Sunday, June 05, 2005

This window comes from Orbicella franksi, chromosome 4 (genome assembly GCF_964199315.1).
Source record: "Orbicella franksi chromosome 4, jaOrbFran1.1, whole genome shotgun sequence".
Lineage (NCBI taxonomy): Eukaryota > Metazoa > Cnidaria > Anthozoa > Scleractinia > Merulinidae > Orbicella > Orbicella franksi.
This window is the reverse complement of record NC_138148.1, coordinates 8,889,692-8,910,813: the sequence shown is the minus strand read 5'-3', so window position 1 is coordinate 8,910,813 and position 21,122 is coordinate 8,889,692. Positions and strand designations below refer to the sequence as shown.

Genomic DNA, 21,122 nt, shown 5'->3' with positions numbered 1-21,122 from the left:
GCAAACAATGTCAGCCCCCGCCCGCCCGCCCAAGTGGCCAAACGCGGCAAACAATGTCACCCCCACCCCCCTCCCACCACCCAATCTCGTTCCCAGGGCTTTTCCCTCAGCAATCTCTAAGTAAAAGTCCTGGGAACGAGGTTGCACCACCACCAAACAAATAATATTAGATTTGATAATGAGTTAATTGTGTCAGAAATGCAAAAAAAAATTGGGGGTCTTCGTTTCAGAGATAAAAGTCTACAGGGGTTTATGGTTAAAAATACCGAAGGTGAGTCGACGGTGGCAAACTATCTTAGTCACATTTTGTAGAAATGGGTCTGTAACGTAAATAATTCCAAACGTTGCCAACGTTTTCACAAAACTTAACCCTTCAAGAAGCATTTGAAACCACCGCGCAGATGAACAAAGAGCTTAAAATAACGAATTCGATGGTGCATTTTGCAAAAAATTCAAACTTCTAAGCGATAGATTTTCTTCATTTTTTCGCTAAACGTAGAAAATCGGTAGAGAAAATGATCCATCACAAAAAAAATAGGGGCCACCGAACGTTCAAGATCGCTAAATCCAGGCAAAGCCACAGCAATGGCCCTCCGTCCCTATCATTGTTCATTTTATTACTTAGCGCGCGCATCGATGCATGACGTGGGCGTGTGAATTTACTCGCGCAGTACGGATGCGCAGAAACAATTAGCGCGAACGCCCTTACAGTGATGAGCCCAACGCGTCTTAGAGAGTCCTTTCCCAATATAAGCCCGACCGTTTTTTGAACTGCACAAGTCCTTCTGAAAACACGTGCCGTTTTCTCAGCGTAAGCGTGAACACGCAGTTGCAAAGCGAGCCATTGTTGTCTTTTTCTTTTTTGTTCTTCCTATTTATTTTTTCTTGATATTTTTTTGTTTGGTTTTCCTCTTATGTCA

Dual-Core Chips Help Processors Share Load: "AMD's Athlon 64 X2 and Intel's Pentium D use 'dual-core' designs that put two processors on a single piece of silicon, divvying up the work between the pair. These models are available in top-of-the-line desktop computers from such vendors as Dell Inc., Hewlett-Packard Co. and Alienware Corp...Contrary to what the dual-core name might suggest, however, these new chips won't deliver twice the speed of their predecessors. The two 3.2-gigahertz cores in a new Intel Pentium D won't necessarily yield 6.4 GHz worth of performance...AMD and Intel say they plan to roll out their new chips aggressively. By the end of 2006, Intel plans to have more than 70 percent of its desktop and laptop processors dual-core, with that figure rising to 90 percent by 2007."